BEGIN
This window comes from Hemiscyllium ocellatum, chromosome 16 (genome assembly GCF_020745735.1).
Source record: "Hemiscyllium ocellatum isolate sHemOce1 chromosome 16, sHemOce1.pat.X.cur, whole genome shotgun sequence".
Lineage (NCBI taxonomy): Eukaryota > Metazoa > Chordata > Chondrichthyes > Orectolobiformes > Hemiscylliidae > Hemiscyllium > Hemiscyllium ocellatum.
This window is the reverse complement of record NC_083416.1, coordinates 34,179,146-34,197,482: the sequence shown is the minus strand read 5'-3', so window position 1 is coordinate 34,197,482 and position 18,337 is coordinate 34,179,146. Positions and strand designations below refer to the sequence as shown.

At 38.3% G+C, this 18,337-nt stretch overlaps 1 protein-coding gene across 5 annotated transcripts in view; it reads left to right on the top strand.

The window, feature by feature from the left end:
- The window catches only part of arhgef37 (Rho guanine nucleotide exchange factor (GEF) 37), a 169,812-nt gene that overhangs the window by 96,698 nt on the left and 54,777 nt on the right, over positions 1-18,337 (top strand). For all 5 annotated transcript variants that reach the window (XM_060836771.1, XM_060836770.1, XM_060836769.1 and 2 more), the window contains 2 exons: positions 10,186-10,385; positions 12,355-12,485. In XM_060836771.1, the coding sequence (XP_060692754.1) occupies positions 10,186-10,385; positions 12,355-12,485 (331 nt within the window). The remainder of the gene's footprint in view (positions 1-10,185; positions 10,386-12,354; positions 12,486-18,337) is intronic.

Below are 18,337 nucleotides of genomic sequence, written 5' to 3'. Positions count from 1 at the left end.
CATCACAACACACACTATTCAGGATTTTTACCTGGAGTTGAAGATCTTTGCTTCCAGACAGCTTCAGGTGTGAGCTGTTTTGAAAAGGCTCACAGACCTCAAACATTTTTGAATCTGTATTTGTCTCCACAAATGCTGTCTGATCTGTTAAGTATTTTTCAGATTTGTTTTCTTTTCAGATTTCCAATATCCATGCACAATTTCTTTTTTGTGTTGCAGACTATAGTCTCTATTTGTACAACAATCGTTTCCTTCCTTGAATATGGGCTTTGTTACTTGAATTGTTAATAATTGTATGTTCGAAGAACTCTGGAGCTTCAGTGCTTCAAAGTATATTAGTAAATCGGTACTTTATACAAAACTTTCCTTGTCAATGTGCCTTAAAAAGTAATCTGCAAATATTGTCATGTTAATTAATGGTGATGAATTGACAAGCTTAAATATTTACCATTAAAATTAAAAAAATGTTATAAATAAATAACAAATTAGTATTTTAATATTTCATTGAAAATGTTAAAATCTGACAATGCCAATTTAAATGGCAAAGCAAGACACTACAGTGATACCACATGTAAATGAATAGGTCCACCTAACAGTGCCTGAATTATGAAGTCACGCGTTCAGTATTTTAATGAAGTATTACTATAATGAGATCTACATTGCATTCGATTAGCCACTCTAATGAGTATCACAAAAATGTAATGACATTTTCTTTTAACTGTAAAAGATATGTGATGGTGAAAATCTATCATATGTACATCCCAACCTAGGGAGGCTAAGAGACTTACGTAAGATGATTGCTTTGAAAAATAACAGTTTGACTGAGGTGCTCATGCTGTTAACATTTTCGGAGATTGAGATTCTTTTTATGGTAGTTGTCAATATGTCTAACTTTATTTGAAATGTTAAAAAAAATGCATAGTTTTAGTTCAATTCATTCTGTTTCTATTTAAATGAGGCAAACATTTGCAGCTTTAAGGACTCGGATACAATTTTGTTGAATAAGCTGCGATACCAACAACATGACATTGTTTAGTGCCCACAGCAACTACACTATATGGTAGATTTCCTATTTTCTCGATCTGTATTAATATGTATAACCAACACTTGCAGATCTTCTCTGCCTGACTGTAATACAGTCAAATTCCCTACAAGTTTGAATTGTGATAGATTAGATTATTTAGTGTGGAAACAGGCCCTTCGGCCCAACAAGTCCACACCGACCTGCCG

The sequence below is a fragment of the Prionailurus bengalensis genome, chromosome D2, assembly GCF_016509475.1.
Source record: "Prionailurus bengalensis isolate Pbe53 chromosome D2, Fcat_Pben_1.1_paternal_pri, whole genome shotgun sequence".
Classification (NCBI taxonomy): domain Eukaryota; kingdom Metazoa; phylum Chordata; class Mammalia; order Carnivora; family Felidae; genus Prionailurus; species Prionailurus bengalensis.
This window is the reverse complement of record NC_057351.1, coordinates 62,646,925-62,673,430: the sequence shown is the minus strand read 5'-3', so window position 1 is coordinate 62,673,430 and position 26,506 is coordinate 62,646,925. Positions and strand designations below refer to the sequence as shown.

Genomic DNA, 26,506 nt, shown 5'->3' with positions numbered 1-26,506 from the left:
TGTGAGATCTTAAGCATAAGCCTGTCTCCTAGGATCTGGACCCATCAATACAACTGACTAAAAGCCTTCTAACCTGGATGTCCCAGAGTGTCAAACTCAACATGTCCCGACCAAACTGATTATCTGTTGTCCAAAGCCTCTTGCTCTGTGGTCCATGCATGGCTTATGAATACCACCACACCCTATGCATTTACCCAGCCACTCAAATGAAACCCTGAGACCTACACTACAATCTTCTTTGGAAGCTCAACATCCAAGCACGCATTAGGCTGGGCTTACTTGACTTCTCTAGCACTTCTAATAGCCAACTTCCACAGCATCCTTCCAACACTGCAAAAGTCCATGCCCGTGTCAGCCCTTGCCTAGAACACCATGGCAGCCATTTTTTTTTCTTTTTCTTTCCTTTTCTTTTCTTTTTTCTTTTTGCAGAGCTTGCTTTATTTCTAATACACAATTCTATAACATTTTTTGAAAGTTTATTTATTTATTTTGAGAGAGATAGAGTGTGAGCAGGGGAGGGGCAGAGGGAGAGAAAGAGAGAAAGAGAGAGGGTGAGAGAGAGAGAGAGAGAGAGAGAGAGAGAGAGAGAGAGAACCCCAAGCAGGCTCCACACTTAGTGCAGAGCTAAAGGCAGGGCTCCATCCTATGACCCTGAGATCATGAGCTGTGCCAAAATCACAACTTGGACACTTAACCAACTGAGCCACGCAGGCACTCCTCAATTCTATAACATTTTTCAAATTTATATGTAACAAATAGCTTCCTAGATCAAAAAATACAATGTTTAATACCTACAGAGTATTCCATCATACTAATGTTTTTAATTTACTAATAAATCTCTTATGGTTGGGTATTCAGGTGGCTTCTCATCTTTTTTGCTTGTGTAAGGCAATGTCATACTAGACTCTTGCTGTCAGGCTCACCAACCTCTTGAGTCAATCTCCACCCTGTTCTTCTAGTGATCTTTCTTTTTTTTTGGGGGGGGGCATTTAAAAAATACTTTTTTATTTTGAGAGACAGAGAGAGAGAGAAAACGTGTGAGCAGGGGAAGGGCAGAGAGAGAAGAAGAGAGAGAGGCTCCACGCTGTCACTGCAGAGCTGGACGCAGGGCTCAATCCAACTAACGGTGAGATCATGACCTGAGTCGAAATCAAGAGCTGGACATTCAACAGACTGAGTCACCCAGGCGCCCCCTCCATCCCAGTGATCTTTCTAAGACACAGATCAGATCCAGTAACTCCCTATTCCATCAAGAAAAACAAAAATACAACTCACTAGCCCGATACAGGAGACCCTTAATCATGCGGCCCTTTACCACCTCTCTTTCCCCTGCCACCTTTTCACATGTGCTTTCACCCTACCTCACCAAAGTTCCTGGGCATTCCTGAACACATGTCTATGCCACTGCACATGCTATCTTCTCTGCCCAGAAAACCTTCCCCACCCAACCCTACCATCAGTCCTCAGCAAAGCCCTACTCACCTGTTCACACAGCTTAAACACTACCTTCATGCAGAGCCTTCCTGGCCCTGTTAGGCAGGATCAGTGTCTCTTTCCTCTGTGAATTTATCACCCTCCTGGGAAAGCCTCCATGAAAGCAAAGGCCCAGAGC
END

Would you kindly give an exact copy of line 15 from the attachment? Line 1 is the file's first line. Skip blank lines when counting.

TGTGAGATCTTAAGCATAAGCCTGTCTCCTAGGATCTGGACCCATCAATACAACTGACTAAAAGCCTTCTAACCTGGATGTCCCAGAGTGTCAAACTCAACATGTCCCGACCAAACTGATTATCTGTTGTCCAAAGCCTCTTGCTCTGTGGTCCATGCATGGCTTATGAATACCACCACACCCTATGCATTTACCCAGCCACTCAAATGAAACCCTGAGACCTACACTACAATCTTCTTTGGAAGCTCAACATCCAAGCACGCATTAGGCTGGGCTTACTTGACTTCTCTAGCACTTCTAATAGCCAACTTCCACAGCATCCTTCCAACACTGCAAAAGTCCATGCCCGTGTCAGCCCTTGCCTAGAACACCATGGCAGCCATTTTTTTTTCTTTTTCTTTCCTTTTCTTTTCTTTTTTCTTTTTGCAGAGCTTGCTTTATTTCTAATACACAATTCTATAACATTTTTTGAAAGTTTATTTATTTATTTTGAGAGAGATAGAGTGTGAGCAGGGGAGGGGCAGAGGGAGAGAAAGAGAGAAAGAGAGAGGGTGAGAGAGAGAGAGAGAGAGAGAGAGAGAGAGAGAGAGAGAACCCCAAGCAGGCTCCACACTTAGTGCAGAGCTAAAGGCAGGGCTCCATCCTATGACCCTGAGATCATGAGCTGTGCCAAAATCACAACTTGGACACTTAACCAACTGAGCCACGCAGGCACTCCTCAATTCTATAACATTTTTCAAATTTATATGTAACAAATAGCTTCCTAGATCAAAAAATACAATGTTTAATACCTACAGAGTATTCCATCATACTAATGTTTTTAATTTACTAATAAATCTCTTATGGTTGGGTATTCAGGTGGCTTCTCATCTTTTTTGCTTGTGTAAGGCAATGTCATACTAGACTCTTGCTGTCAGGCTCACCAACCTCTTGAGTCAATCTCCACCCTGTTCTTCTAGTGATCTTTCTTTTTTTTTGGGGGGGGGCATTTAAAAAATACTTTTTTATTTTGAGAGACAGAGAGAGAGAGAAAACGTGTGAGCAGGGGAAGGGCAGAGAGAGAAGAAGAGAGAGAGGCTCCACGCTGTCACTGCAGAGCTGGACGCAGGGCTCAATCCAACTAACGGTGAGATCATGACCTGAGTCGAAATCAAGAGCTGGACATTCAACAGACTGAGTCACCCAGGCGCCCCCTCCATCCCAGTGATCTTTCTAAGACACAGATCAGATCCAGTAACTCCCTATTCCATCAAGAAAAACAAAAATACAACTCACTAGCCCGATACAGGAGACCCTTAATCATGCGGCCCTTTACCACCTCTCTTTCCCCTGCCACCTTTTCACATGTGCTTTCACCCTACCTCACCAAAGTTCCTGGGCATTCCTGAACACATGTCTATGCCACTGCACATGCTATCTTCTCTGCCCAGAAAACCTTCCCCACCCAACCCTACCATCAGTCCTCAGCAAAGCCCTACTCACCTGTTCACACAGCTTAAACACTACCTTCATGCAGAGCCTTCCTGGCCCTGTTAGGCAGGATCAGTGTCTCTTTCCTCTGTGAATTTATCACCCTCCTGGGAAAGCCTCCATGAAAGCAAAGGCCCAGAGC